With Mermaid Saga coming from Rumiko Takahashi, the author of works such as Urusei Yatsura, Ranma ½ and Inuyasha, I was really interested in picking this one up, given her pedigree. While I’ve never read any of her other works, this impressed me by being a very interesting read that successfully dabbles in the horrors surrounding mythical creatures in a typical Japanese style.
In the world of Mermaid Saga, there’s a legend that if you eat the flesh of a mermaid, you will gain everlasting life and youthful beauty, which Is exactly what happened to Yuta, a former fisherman who has spent the last few hundred years travelling around Japan in an effort to find a mermaid who could make him mortal again.
The manga tells of his travels in episodes lasting one or two chapters, each focussing on a group of different people who have been affected by the mermaid legend, offering plenty of variety in tone, characters and places. It starts off very much in the realms of horror, as we see a teenage girl, Mana, being kept captive by a village of creepy old women. Although Yuta manages to rescue her, they soon find themselves face-to-face with some horrific monsters, all the while being hunted by the villagers. Just what in the world have these villagers been doing? Well, you soon find out that it’s not exactly pretty, as it hammers home what I love most about Japanese ghost stories – taking the beautiful and mysterious, or even sometimes the mundane and ordinary, and turning them into something a lot darker and more gruesome.
Playing into this is definitely what this manga is good at, particularly when you get to later stories such as “Mermaid Forest”, which sees Yuta and Mana ending up in the care of Dr. Shiiina, after the now-immortal Mana “dies” after being hit by a truck. Dr. Shiina, however, has a secret of his own, having spent most of his life caring for a girl named Towa, who drank the blood of a mermaid but ended up with a monstrous-looking arm. As Yuta and Mana uncover more about Towa’s predicament, what unfolds is a touching family tragedy that looks into the dark side of humanity and asks if it is us that are really the monsters here. This is a theme also carried by one of the shorter episodes in this volume, “Dream’s End”, which focuses on someone who ate mermaid flesh and turned into a monster, but still shows some of his former humanity.
My favourite tale on offer here though is “The Village of the Fighting Fish”, which takes us more into the realm of action-adventure, with a samurai-era set story about clans of warring pirates each trying to get their hands on a mermaid for different reasons. There’s still a very human element present, but is a lot more fun to read than some of the other stories, largely thanks to the goofy extended cast of characters. The likes of femme-fatale Isago and the idiotic Sakagami Island pirates offer up some much needed comic relief; while on the other side, O-Rin, the daughter of the village chief, proves to be a very capable seafarer who has a funnier back-and-forth with Yuta than Mana does, which makes me wish she was the female lead instead.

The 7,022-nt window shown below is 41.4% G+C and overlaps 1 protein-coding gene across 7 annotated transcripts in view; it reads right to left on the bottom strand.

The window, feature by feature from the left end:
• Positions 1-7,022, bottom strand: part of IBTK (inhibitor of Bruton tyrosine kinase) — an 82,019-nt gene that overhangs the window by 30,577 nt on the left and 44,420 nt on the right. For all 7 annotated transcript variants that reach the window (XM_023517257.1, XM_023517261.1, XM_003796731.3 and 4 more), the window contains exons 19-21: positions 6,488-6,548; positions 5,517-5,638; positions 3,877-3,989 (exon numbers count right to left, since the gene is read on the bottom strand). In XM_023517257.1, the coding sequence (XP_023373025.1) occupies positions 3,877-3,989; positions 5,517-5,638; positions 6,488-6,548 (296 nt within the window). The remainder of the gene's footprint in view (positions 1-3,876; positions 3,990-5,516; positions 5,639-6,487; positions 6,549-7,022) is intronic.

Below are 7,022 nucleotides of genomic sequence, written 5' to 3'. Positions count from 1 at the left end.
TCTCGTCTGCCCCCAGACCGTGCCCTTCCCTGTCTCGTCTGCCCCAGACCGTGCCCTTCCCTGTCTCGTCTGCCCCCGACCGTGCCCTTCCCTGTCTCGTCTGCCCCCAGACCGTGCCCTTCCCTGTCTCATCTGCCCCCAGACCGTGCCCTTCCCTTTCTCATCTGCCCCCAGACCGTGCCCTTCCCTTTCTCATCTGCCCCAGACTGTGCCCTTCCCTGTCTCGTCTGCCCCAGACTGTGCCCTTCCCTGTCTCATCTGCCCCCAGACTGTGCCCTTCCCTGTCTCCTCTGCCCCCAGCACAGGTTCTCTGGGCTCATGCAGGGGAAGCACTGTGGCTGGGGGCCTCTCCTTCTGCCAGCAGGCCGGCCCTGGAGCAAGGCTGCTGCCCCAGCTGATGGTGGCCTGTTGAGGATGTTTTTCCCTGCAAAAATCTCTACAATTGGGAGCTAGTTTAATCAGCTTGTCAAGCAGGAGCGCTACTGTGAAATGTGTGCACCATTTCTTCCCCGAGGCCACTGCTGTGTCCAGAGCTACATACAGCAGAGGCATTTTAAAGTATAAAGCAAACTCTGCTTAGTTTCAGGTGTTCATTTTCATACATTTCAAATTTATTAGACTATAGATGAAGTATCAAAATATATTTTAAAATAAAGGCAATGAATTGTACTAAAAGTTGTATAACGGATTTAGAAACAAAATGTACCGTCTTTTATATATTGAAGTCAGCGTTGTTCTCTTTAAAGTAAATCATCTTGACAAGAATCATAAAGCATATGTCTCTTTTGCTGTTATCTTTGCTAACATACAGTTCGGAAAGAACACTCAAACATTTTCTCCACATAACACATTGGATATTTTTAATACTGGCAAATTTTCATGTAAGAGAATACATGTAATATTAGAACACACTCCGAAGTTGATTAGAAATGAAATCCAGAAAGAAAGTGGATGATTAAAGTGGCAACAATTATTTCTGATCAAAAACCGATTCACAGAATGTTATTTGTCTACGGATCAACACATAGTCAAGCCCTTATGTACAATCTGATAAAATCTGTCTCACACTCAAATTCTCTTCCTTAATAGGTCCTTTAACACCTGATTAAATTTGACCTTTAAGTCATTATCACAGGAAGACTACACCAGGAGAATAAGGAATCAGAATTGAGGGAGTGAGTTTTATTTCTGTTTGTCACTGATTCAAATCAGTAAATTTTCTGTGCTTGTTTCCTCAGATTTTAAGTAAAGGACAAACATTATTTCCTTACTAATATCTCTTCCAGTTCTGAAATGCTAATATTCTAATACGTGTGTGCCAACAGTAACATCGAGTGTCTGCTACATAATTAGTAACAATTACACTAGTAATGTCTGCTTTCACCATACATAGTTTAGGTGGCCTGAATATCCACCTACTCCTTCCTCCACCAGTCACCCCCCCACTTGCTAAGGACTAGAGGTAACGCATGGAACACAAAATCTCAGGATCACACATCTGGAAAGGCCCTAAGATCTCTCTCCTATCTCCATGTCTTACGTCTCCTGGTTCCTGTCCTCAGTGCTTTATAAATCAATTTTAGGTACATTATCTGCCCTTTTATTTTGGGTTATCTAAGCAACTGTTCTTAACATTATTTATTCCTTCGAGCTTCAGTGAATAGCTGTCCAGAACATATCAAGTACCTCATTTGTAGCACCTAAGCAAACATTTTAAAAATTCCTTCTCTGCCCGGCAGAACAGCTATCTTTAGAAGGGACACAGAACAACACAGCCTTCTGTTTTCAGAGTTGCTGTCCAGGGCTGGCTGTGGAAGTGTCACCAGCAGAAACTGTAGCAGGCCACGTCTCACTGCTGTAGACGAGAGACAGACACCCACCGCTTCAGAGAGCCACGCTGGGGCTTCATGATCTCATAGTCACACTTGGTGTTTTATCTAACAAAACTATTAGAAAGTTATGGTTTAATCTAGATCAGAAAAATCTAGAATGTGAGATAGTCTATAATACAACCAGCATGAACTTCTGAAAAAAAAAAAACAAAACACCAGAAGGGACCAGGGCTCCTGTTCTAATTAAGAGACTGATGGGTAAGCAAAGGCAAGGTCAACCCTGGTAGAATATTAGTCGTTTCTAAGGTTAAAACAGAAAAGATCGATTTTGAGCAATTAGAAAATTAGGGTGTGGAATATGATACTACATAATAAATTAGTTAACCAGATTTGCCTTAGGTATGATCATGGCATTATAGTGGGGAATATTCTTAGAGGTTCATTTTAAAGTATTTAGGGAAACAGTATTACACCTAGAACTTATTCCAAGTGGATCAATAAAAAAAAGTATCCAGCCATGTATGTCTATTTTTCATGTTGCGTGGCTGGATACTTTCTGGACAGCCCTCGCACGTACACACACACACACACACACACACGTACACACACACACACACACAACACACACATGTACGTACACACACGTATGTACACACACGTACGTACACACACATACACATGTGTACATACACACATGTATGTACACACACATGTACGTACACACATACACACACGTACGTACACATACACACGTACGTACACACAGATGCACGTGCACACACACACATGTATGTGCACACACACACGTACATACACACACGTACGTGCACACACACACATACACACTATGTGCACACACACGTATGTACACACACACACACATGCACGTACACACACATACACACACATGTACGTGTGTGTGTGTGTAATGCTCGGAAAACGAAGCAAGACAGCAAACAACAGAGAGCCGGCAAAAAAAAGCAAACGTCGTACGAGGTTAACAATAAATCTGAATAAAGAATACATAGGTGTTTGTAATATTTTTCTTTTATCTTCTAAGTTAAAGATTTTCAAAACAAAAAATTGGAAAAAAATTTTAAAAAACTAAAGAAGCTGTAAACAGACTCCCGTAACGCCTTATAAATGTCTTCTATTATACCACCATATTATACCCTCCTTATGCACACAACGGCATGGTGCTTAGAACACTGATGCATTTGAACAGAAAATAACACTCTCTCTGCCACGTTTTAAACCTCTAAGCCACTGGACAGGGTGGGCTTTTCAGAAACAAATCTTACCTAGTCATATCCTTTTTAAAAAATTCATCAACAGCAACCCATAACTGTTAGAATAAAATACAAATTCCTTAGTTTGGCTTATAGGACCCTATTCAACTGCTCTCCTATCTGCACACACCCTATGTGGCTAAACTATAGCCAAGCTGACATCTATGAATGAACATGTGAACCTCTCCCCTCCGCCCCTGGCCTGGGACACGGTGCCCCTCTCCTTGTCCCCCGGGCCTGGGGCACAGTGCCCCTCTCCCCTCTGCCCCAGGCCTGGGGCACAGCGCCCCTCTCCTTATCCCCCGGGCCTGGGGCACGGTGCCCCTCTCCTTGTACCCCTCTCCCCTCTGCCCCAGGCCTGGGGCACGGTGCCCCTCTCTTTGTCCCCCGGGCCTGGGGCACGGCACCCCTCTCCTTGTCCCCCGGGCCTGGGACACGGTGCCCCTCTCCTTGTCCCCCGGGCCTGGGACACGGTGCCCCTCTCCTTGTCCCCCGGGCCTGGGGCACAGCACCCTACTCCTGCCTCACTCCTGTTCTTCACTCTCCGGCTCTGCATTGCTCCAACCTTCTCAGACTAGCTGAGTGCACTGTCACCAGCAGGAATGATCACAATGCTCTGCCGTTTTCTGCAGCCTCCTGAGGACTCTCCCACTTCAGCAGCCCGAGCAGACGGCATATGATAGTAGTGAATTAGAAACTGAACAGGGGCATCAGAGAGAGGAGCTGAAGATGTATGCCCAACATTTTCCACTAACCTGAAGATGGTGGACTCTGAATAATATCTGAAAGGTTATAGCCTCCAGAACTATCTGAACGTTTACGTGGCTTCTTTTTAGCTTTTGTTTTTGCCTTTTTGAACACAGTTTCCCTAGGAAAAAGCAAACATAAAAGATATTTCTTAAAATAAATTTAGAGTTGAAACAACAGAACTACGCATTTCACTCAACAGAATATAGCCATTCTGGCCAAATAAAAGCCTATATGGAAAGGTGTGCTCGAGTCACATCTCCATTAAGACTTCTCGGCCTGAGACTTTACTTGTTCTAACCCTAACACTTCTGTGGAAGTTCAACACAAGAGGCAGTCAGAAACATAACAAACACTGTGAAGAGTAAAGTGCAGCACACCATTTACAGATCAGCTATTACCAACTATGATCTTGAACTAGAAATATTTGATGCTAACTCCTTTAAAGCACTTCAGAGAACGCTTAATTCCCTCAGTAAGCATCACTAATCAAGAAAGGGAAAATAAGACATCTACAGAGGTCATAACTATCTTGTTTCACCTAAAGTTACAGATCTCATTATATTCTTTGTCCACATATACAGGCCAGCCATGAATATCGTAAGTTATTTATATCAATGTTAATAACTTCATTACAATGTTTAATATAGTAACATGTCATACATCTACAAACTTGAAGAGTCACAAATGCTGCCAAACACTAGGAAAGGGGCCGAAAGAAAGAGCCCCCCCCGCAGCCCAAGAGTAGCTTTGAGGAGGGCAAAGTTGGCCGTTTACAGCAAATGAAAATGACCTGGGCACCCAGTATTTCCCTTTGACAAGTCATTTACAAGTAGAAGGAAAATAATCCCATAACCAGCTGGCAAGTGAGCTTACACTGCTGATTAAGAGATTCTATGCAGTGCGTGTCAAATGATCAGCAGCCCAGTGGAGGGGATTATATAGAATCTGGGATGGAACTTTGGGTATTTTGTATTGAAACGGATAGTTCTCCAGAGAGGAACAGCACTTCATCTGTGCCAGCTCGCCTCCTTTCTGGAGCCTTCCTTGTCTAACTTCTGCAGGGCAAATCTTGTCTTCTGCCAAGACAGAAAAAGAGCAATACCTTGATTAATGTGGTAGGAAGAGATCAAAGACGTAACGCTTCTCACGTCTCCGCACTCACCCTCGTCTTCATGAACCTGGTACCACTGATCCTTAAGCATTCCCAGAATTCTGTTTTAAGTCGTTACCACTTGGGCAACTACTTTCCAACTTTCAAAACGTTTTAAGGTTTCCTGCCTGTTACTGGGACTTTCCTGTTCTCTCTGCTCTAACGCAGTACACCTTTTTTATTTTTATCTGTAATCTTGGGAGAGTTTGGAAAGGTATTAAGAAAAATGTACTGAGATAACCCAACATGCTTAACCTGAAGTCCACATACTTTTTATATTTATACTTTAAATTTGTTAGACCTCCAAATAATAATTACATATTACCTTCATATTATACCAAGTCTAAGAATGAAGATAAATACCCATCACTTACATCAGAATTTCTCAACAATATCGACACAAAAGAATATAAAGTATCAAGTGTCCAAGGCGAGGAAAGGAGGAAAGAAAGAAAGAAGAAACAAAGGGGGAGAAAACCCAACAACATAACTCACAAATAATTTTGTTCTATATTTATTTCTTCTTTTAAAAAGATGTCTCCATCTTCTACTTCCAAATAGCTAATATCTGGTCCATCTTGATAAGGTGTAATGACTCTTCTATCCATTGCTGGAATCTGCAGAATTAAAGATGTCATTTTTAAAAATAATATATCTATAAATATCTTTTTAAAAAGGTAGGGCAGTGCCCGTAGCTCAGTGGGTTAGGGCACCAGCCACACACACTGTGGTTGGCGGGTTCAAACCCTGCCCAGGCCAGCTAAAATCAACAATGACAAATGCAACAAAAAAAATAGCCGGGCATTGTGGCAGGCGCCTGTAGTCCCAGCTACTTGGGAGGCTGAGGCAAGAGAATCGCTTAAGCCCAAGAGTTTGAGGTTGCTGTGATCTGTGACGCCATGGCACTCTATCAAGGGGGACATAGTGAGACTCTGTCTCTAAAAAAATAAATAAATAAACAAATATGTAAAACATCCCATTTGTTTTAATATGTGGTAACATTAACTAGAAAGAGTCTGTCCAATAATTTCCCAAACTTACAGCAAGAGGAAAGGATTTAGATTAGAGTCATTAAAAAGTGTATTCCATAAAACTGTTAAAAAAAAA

This is largely because I found that by themselves, Yuta and Mana simply aren’t that interesting. We don’t really know much about them other than them both being immortal, and they aren’t really expanded upon until later in this particular volume. Even with that, however, they feel more of a vehicle for the reader to experience these creepy goings-on. The extended cast, who often have been affected by the mermaids in a greater variety of ways than our protagonists, have a lot more depth to their characters as we are being told their stories, rather than just Yuta and Mana’s quest to get their humanity back.
Takahashi’s artwork is drawn really well and despite it having the typical style of a 1980s manga, it feels like it has aged well, although the backgrounds can be a little plain. This does however keep things easy to read and there are never any panels that feel too busy. There are some colour pages in here too, however in our particular digital review copy they appeared to be very pixelated and low-quality. While hopefully this is not the case in the retail copies, this is something to be aware of, particularly if you are buying digital. The English translation, by Rachel Thorn, is easy to read with no issues to speak of.
Overall, while the lead protagonists aren’t the most interesting of characters, this first volume of Mermaid Saga proves to be a fascinating read thanks to its excellent ghost-story-like approach, with plenty of creepy tales to get stuck into. If you are interested on reading a very Japanese take on mermaids as mythological creatures, or if you are into yokai in general, then this is a title I think you’ll get a lot of enjoyment from.